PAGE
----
empty waiting room 3×2
In the 2014 Autumn Statement, then Conservative chancellor George Osborne pledged a £1bn investment in primary care premises and technology over the next four years, saying this would underpin a ‘permanent improvement in GP services’.
It was a rare piece of good news for GPs. NHS England chief executive Simon Stevens said kick-starting an upgrade of primary care infrastructure was ‘mission critical’ and promised to get funding quickly to ‘shovel-ready’ projects, with longer-term projects prioritised in future years.
But halfway through programme the story is disappointing. Pulse has learned only 5% – £48m – of the £1bn ‘Estates and Technology Transformation Fund’ has been spent on premises.
Only a quarter of practices that have applied for funding have been approved, with many of those given much less funding than requested and sent back to the drawing board to make their projects deliver the same outcomes for less money.
Even worse, around £201m has been siphoned off to support other political projects and practices have been left to struggle on with growing lists and deteriorating buildings.
The figures obtained by Pulse under the Freedom of Information Act offer the first scrutiny of the fund, as NHS England has failed to publish its promised six- monthly reports on the scheme.
And Dr Peter Holden, deputy chair of the GPC finance and premises committee, says they show the fund has proved to be a Treasury ‘trick’.
‘They announce the money, and set an impossibly short application deadline so they don’t end up spending it because practices didn’t meet the deadline.’
Dr Holden should know – his practice applied to the fund. ‘We wanted to add consulting space. We’re hot desking as it is – I had to go home at lunchtime today to do paperwork because my room is needed by someone else. So we applied a few months ago, and got nothing.’
When the fund was announced, GPC chair Dr Chaand Nagpaul said the announcement could help ‘begin to tackle the problems facing GP premises’ – but added ‘if delivered properly and in co-operation with GPs’.
And it started well. That March, more than 1,000 practices were pledged a share of £190m in principle, with those owning their own surgeries awarded a maximum of 66% of funding to complete the proposed development. But by November, there were clear signs that Dr Nagpaul’s caution was justified.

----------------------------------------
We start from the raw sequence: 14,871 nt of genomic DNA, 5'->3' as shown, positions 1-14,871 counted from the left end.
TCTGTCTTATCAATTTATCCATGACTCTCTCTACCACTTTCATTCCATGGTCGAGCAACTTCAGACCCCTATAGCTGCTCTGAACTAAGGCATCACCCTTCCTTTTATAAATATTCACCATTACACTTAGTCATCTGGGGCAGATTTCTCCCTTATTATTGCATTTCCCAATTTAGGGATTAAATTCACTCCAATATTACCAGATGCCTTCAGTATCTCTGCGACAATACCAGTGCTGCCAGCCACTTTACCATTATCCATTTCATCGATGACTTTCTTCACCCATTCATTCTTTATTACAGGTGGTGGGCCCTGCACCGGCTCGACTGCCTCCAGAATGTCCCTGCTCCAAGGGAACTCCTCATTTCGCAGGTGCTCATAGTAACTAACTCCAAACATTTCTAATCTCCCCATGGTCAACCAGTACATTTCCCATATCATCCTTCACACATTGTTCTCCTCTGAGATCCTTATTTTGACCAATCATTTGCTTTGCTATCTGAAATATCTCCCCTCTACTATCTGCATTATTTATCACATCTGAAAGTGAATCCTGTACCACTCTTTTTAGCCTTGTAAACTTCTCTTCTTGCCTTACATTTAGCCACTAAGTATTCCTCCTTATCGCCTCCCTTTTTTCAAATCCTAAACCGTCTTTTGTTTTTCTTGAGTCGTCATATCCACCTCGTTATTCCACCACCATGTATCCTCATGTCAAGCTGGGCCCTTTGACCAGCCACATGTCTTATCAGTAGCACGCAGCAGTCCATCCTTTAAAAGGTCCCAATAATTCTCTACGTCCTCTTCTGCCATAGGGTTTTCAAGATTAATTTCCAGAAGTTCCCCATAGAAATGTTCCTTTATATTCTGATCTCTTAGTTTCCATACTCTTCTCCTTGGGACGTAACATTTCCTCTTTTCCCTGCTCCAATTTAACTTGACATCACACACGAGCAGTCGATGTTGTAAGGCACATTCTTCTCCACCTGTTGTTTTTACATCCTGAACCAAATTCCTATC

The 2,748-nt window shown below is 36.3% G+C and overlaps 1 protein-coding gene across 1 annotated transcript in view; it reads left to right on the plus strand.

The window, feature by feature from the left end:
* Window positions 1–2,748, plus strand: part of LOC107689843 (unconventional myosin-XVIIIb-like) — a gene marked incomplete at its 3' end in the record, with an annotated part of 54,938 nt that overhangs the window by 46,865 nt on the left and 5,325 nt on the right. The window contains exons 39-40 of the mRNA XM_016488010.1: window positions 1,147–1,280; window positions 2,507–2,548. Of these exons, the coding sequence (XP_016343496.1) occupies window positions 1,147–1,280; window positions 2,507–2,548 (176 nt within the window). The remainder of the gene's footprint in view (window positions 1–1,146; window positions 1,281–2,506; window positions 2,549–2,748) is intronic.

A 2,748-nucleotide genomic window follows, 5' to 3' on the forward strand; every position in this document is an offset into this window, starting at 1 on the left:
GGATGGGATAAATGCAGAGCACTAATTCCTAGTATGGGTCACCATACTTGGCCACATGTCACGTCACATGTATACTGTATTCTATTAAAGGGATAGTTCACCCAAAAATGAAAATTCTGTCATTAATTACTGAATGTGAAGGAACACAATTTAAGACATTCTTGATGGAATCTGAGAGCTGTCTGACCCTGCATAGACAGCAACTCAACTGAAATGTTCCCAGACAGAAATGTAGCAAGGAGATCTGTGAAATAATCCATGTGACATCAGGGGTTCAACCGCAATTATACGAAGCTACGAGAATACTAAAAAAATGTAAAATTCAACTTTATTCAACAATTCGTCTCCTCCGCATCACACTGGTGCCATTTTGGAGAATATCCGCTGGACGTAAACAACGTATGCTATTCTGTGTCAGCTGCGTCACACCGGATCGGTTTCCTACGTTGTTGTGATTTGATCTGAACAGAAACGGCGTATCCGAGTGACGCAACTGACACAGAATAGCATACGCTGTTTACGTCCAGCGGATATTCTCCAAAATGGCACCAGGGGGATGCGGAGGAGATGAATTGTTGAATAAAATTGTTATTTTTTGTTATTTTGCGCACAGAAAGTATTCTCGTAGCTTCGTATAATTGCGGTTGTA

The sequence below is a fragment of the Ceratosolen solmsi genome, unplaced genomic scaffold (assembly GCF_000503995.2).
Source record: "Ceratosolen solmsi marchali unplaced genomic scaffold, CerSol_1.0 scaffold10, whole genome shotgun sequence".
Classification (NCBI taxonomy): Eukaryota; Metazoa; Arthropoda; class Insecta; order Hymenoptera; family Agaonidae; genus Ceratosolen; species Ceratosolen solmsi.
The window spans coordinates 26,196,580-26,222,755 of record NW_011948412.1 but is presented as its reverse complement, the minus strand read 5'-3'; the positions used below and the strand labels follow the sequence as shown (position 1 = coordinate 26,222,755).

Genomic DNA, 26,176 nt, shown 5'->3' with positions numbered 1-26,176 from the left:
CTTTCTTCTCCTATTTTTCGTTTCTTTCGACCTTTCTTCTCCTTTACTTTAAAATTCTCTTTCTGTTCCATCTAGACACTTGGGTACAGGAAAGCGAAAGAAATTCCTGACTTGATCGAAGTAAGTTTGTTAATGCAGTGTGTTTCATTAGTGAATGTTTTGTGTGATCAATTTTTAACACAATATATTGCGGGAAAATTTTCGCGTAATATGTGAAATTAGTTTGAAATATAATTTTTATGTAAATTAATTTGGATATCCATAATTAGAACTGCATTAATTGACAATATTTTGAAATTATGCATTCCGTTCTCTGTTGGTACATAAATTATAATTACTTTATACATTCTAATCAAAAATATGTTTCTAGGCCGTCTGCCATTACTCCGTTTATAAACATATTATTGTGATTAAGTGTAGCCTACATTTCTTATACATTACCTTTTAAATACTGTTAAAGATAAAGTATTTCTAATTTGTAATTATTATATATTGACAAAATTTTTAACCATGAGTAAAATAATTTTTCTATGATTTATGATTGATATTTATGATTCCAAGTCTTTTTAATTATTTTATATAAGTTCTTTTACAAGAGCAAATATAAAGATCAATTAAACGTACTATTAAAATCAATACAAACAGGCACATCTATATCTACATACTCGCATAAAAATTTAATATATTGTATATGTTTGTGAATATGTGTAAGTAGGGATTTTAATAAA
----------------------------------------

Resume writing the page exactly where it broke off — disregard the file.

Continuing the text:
pulse premises money pie chart march 2017 580x554px
NHS England had rescinded millions in premises commitments, including from practices that had approval to start work. It also changed the terms of the funding, telling practices to redraw plans to match their CCG’s estates strategy, including buzzwords such as moving care out of hospitals and seven-day GP access.
Since then, the fund has gone through numerous rebrandings and name changes, and has been raided for other one-off projects, including £25m siphoned off for the second wave of the GP Access Fund, designed to increase weekend and evening routine appointments. A further £10m has gone to a fund for vulnerable practices – a noble cause, but one facing similar issues, with only £6m spent after 18 months.
And although it was also earmarked for improving practices’ IT infrastructure, NHS England was not able to give a figure on what it has spent, telling Pulse it had prioritised estates projects in the first year.
The demand is there. The scheme has been hugely oversubscribed, with NHS England funding just a quarter of the 2,000 submissions in the first year. In the second year, only 40% of the 2,000 bids put in by CCGs have been approved and even they are subject to due diligence, with no guarantee of funding as yet.
And there’s no doubt many GP premises are in dire need of improvement. In a 2015 survey of 527 practices by Cogora, the publisher of Pulse, one in 10 said they have hazards that could affect the health of patients and staff, while more than half lack the space to take on new staff.